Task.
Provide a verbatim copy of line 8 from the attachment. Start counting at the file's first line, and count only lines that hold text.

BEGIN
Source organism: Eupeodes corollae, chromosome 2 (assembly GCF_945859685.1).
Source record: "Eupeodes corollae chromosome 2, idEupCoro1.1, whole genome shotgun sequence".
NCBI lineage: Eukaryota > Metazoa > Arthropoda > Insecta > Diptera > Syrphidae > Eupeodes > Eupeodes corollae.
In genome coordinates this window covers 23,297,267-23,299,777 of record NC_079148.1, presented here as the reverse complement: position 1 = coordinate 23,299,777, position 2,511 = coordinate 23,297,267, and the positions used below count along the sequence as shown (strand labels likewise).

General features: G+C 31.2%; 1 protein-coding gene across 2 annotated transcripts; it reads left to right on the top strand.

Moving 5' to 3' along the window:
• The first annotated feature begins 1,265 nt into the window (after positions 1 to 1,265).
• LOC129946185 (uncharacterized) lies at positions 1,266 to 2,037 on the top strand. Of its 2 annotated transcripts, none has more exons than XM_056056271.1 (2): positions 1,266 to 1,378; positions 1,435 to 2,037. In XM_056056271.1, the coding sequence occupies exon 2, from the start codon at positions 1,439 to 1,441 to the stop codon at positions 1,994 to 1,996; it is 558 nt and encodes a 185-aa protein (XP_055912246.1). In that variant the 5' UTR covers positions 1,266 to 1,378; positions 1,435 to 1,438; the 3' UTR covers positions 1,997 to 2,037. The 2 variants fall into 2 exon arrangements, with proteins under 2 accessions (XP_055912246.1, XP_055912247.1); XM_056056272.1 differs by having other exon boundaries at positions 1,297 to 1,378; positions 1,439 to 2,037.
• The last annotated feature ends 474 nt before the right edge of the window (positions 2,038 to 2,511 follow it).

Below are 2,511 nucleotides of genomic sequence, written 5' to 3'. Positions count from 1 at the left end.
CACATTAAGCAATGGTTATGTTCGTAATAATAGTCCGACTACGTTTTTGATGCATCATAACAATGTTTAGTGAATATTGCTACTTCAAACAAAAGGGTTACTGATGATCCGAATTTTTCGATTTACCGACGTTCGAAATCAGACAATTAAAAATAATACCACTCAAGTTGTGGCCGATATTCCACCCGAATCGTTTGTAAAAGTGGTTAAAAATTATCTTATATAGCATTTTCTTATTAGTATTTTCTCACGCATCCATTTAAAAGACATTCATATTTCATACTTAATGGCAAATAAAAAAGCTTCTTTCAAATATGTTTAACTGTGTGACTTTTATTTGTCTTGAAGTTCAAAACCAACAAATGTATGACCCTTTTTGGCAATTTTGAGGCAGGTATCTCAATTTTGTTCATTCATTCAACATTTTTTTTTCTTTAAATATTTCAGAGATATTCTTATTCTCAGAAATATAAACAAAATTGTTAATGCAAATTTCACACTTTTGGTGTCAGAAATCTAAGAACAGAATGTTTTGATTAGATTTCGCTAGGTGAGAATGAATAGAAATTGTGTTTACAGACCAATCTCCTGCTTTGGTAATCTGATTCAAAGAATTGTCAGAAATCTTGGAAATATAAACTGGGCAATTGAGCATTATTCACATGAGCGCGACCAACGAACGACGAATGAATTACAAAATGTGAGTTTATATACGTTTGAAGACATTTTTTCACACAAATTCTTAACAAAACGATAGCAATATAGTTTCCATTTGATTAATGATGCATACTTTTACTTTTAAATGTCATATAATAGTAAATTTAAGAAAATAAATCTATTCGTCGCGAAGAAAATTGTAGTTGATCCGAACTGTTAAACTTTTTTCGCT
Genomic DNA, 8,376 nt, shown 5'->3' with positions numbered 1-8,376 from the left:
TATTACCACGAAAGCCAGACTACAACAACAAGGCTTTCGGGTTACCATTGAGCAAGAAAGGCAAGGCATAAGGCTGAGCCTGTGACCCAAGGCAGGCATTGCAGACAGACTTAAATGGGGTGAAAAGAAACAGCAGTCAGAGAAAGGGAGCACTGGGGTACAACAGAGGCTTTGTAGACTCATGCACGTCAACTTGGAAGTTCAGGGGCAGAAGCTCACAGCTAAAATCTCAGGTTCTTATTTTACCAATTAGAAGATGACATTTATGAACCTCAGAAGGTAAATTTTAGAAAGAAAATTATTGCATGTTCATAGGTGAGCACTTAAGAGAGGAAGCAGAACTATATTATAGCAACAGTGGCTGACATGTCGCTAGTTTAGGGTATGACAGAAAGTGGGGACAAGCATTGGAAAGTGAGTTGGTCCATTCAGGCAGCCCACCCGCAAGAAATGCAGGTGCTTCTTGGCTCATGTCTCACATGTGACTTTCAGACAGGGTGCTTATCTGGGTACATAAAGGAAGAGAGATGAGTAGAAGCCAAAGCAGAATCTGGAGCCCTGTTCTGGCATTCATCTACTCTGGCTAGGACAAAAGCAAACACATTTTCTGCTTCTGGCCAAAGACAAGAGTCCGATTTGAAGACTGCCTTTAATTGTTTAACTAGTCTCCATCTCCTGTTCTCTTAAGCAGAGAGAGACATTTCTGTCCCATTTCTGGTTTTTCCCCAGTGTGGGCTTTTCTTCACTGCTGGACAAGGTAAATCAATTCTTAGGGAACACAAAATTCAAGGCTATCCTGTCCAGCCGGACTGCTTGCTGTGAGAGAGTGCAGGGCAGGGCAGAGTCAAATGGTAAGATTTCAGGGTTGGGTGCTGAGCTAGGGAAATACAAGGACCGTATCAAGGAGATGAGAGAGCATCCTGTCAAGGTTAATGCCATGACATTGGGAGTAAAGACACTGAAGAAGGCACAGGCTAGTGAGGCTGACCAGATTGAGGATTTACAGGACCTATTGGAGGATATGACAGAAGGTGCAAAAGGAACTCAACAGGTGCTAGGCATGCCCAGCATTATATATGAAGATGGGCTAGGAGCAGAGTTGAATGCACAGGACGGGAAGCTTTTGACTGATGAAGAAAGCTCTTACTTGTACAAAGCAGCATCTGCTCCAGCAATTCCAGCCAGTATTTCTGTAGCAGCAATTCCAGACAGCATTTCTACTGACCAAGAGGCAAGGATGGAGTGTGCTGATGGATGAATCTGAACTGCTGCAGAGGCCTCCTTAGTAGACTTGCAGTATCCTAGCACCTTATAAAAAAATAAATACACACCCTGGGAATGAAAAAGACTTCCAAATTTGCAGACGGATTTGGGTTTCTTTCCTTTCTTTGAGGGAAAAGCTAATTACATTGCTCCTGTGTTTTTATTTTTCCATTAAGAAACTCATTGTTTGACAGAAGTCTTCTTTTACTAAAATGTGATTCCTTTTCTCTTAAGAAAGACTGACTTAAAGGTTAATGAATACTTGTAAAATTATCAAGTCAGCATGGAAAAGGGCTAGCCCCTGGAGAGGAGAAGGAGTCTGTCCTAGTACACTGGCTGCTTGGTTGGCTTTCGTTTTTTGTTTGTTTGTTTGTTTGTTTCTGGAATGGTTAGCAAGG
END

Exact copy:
• LOC129946185 (uncharacterized) lies at positions 1,266 to 2,037 on the top strand. Of its 2 annotated transcripts, none has more exons than XM_056056271.1 (2): positions 1,266 to 1,378; positions 1,435 to 2,037. In XM_056056271.1, the coding sequence occupies exon 2, from the start codon at positions 1,439 to 1,441 to the stop codon at positions 1,994 to 1,996; it is 558 nt and encodes a 185-aa protein (XP_055912246.1). In that variant the 5' UTR covers positions 1,266 to 1,378; positions 1,435 to 1,438; the 3' UTR covers positions 1,997 to 2,037. The 2 variants fall into 2 exon arrangements, with proteins under 2 accessions (XP_055912246.1, XP_055912247.1); XM_056056272.1 differs by having other exon boundaries at positions 1,297 to 1,378; positions 1,439 to 2,037.